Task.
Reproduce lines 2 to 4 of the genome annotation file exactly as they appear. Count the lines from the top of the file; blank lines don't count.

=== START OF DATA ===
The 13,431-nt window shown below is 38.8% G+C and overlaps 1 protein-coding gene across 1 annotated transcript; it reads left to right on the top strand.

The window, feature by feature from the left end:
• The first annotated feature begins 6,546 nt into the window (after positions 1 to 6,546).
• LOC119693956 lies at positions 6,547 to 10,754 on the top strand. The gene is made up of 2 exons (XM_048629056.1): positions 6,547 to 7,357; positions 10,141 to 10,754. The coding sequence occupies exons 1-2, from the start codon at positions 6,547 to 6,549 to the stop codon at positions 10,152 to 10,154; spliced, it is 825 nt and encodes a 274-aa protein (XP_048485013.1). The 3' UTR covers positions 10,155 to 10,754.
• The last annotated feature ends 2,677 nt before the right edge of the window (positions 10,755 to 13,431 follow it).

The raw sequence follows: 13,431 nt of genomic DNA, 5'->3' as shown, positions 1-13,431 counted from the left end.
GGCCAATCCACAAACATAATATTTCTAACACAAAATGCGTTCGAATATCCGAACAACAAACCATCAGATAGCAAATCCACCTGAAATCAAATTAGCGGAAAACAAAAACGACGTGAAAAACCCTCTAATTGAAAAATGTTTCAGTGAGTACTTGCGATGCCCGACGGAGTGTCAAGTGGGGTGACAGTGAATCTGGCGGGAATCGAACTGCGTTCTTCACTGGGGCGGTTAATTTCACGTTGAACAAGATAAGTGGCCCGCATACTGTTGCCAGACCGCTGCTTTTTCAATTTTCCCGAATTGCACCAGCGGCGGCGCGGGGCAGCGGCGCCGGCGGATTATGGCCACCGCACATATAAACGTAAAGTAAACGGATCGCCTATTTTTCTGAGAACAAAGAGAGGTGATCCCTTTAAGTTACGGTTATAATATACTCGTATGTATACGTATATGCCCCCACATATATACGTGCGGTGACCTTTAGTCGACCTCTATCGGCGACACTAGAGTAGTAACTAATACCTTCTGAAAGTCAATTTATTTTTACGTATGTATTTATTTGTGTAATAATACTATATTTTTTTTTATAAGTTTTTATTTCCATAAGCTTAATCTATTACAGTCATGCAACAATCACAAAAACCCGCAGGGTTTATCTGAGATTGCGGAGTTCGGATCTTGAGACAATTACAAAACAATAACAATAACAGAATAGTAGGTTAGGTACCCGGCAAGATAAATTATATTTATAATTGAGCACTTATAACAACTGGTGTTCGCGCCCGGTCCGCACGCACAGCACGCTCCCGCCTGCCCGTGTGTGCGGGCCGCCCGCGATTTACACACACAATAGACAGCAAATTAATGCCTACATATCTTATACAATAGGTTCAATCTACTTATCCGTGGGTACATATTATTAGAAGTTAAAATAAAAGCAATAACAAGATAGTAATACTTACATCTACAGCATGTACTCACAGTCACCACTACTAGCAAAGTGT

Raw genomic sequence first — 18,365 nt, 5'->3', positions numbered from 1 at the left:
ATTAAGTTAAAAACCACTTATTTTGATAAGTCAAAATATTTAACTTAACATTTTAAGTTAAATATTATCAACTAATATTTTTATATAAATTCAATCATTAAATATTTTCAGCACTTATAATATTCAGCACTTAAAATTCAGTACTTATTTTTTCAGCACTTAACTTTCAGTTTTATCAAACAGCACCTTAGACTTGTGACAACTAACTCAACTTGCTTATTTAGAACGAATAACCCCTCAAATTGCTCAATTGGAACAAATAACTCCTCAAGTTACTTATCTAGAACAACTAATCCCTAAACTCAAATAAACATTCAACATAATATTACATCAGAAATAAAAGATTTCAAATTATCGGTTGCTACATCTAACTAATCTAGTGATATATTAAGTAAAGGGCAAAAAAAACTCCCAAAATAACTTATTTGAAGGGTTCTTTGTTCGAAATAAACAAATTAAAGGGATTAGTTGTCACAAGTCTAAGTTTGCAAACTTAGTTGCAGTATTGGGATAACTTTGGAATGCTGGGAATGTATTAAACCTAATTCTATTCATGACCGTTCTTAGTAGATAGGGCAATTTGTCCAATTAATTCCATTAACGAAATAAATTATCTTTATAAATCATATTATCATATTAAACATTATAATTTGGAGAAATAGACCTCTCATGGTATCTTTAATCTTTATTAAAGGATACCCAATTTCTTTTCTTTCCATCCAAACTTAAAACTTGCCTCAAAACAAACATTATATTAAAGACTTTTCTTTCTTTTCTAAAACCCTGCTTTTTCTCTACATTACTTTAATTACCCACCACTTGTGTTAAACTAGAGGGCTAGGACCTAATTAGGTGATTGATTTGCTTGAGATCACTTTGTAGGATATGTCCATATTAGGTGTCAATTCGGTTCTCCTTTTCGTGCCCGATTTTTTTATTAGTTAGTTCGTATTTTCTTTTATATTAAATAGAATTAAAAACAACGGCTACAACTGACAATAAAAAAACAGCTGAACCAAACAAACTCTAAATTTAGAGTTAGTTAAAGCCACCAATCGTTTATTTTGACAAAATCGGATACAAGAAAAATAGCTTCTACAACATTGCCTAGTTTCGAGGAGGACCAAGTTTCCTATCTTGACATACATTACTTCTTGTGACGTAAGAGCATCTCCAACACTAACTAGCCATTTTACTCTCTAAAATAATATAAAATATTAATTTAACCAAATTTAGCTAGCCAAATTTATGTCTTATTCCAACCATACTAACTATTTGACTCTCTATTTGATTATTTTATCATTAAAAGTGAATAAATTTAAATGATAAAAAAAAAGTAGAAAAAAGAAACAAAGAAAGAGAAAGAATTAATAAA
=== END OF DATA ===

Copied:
The window, feature by feature from the left end:
• The first annotated feature begins 6,546 nt into the window (after positions 1 to 6,546).
• LOC119693956 lies at positions 6,547 to 10,754 on the top strand. The gene is made up of 2 exons (XM_048629056.1): positions 6,547 to 7,357; positions 10,141 to 10,754. The coding sequence occupies exons 1-2, from the start codon at positions 6,547 to 6,549 to the stop codon at positions 10,152 to 10,154; spliced, it is 825 nt and encodes a 274-aa protein (XP_048485013.1). The 3' UTR covers positions 10,155 to 10,754.